Silver Fox Antiques

Unique Original & Restored Silver Antiques

Available for purchase online from Unique Art Online

History Reflected in Silver



About Silver Fox Antiques and Unique Art Online

Silver Fox Antiques was started by Jon & Meg Reynard. "Reynard" translates to "fox". As a result the name "Silver Fox Antiques" was born.

Unique Art Online is the parent company of Silver Fox Antiques and Fine Art Abstracts. Fine Art Abstracts presents Meg Reynard's original acrylic art work.


Meg comes from a long line of artists and has a life long appreciation for the work of artisans. In addition, she is fascinated by history, especially Victorian living.   These two interests led her to the craftsmanship and history associated with American Silver Plate wares.  She began collecting pieces at flea markets and spent hours removing tarnish and dirt from her precious finds.  Wanting to preserve these treasures for her daughters and posterity, she began her search for skilled silversmiths who could help with restoration, to return the pieces to their original state.  Thus Silver Fox Antiques was born.  Somewhere along the way Jon was drawn into her passion and they continue to collect, research, and restore American Golden Age Silver.

Studying the history of time helps place silver pieces in their historical context.  Be sure to check out timeline of important dates in dating silver.

Closely paralleling and helping to drive America's Golden Age of Silver from 1840 to 1940 was the transportation revolution.  The building of grand hotels, railroad expansions, and modern steamships created a demand for well produced American Silver Plate. To find out more explore Hotels, Railroads, Steamships in History.

The Civil War, the opening of the Suez Canal, the California Gold Rush, Two World Wars, and the great immigration know as "The Great Wave" are but a few events in the backdrop of these pieces.

Huguenot History

American silvercraft has deep roots in French history. The Huguenots were French Protestants who were members of the Reformed Church established in France by John Calvin around 1555 The Edict of Nantes had provided political and religious freedom for the French Protestants (Huguenots) since 1598. However, in 1685 the Revocation of the Edict of Nantes was decreed by King Louis XIV, Grandson of Henry IV. Louis XIV was determined to rule a nation unified politically under his rule and religiously under his faith, Catholicism. This revocation was hailed by Catholics and led to the persecution of the Huguenots. Huguenot silversmiths fled from French provincial cities and towns to England, many settled in London.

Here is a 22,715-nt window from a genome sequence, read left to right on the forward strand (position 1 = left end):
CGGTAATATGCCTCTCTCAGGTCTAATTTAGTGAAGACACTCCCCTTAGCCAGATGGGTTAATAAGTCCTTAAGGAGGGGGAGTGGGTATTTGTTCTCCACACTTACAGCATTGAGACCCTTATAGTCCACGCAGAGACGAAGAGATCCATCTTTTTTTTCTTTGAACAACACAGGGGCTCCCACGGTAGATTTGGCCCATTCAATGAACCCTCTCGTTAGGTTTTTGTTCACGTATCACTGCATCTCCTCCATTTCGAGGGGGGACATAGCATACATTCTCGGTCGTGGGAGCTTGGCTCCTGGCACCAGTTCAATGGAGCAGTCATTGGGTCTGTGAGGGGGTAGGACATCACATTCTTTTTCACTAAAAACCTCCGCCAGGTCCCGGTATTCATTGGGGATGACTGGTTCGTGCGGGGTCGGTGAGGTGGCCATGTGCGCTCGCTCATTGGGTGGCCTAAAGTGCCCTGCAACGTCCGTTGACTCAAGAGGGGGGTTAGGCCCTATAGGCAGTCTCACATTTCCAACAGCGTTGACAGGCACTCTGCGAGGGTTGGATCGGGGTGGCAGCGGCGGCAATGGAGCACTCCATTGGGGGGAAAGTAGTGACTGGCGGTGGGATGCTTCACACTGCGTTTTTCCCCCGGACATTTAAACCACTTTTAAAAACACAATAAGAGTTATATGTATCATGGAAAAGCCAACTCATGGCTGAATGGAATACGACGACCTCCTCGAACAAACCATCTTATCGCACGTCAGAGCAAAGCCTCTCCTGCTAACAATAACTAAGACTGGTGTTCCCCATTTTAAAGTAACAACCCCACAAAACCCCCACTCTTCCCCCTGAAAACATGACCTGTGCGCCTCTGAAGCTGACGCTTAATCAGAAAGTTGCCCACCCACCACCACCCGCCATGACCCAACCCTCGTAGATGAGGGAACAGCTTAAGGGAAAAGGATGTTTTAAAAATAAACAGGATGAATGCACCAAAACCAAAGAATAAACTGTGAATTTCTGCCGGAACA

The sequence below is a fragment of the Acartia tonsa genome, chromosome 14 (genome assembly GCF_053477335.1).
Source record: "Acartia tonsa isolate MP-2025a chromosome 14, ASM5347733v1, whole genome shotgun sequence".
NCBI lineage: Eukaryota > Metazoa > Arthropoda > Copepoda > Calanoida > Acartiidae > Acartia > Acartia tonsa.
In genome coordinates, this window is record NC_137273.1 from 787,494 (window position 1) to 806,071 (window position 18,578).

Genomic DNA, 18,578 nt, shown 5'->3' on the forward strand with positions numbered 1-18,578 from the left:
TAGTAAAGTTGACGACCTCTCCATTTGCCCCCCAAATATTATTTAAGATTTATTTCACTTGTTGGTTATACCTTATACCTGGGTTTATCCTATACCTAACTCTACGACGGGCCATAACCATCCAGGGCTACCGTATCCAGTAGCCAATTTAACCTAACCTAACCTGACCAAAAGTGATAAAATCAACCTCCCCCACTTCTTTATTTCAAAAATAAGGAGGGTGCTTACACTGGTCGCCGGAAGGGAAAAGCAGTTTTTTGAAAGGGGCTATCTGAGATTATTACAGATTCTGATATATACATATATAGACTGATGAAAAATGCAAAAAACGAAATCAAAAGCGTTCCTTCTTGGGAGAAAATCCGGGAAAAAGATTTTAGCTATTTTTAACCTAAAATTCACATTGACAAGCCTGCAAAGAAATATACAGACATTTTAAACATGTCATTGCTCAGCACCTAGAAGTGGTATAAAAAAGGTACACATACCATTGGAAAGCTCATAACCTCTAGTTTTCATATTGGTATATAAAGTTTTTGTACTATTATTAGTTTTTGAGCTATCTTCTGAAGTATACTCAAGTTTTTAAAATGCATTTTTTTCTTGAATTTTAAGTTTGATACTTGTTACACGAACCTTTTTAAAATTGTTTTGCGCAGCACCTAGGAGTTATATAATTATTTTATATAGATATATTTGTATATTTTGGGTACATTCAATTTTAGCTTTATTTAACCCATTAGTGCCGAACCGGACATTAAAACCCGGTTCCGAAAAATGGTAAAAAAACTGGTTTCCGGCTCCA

Some English silversmiths were highly influenced from the style and techniques of these artisans.  Huguenot craftmanship in silverwork were of the highest caliber.  The Huguenots introduced a number of new decorative features during the Restoration period, such as ‘cut-card’ work. This technique involves applying patterns cut from sheet silver on to the surface of a vessel.  Similarly, the vase-shaped two-handled cup, so popular in English silver throughout the 18th century, has often been cited as a Huguenot innovation.

Not only did these craftsmen have an influence on the English silversmiths many of these refugees and their apprentices made their way to the New World.  Large numbers of Huguenots migrated to the Carolinas, Virginia, Pennsylvania, and New York.  Paul Revere an American silversmith comes from such a lineage. Further Presidents of the United States who were descendants of Huguenot immigrants were George Washington, John Quincy Adams, John Tyler, James Garfield, Theodore Roosevelt, William Howard Taft, Herbert Hoover, Franklin Delanor Roosevelt, Harry S. Truman, George H. W. Bush, and George W. Bush.  In addition, Bedloe's Island that is now called Liberty Island was named for a Huguenot who found refuge.

The Reynard family traces their arrival in America back to the ship "Samuel Hugh Percy" which arrived in Philadelphia August 16th, 1731 from Rotterdam carrying the Kershner side of our family.

The Reynard side of the family traces back to George Reynard who settled in Shanandoah, Virginia in the 1700s. 



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